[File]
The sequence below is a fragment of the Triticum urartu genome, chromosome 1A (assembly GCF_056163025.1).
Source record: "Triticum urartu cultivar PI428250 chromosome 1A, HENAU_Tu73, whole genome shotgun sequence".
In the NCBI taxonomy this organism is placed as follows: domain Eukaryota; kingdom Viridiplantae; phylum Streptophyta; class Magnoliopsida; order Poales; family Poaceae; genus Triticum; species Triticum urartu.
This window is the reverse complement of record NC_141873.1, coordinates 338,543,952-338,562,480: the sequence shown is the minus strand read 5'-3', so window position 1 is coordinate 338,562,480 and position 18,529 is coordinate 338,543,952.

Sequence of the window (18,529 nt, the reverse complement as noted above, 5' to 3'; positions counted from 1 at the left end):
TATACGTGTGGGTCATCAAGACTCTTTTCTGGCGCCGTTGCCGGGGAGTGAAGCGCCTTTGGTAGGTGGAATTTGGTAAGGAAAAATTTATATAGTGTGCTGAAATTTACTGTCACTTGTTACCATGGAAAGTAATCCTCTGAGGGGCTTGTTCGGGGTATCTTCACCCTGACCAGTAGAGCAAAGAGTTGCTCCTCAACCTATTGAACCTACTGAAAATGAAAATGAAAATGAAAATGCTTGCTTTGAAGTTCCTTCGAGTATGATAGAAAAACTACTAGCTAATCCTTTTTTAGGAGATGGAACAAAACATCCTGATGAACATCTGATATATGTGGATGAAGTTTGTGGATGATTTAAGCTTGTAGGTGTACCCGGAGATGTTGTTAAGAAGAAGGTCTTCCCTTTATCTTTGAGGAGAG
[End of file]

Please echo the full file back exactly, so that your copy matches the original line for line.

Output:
The sequence below is a fragment of the Triticum urartu genome, chromosome 1A (assembly GCF_056163025.1).
Source record: "Triticum urartu cultivar PI428250 chromosome 1A, HENAU_Tu73, whole genome shotgun sequence".
In the NCBI taxonomy this organism is placed as follows: domain Eukaryota; kingdom Viridiplantae; phylum Streptophyta; class Magnoliopsida; order Poales; family Poaceae; genus Triticum; species Triticum urartu.
This window is the reverse complement of record NC_141873.1, coordinates 338,543,952-338,562,480: the sequence shown is the minus strand read 5'-3', so window position 1 is coordinate 338,562,480 and position 18,529 is coordinate 338,543,952.

Sequence of the window (18,529 nt, the reverse complement as noted above, 5' to 3'; positions counted from 1 at the left end):
TATACGTGTGGGTCATCAAGACTCTTTTCTGGCGCCGTTGCCGGGGAGTGAAGCGCCTTTGGTAGGTGGAATTTGGTAAGGAAAAATTTATATAGTGTGCTGAAATTTACTGTCACTTGTTACCATGGAAAGTAATCCTCTGAGGGGCTTGTTCGGGGTATCTTCACCCTGACCAGTAGAGCAAAGAGTTGCTCCTCAACCTATTGAACCTACTGAAAATGAAAATGAAAATGAAAATGCTTGCTTTGAAGTTCCTTCGAGTATGATAGAAAAACTACTAGCTAATCCTTTTTTAGGAGATGGAACAAAACATCCTGATGAACATCTGATATATGTGGATGAAGTTTGTGGATGATTTAAGCTTGTAGGTGTACCCGGAGATGTTGTTAAGAAGAAGGTCTTCCCTTTATCTTTGAGGAGAG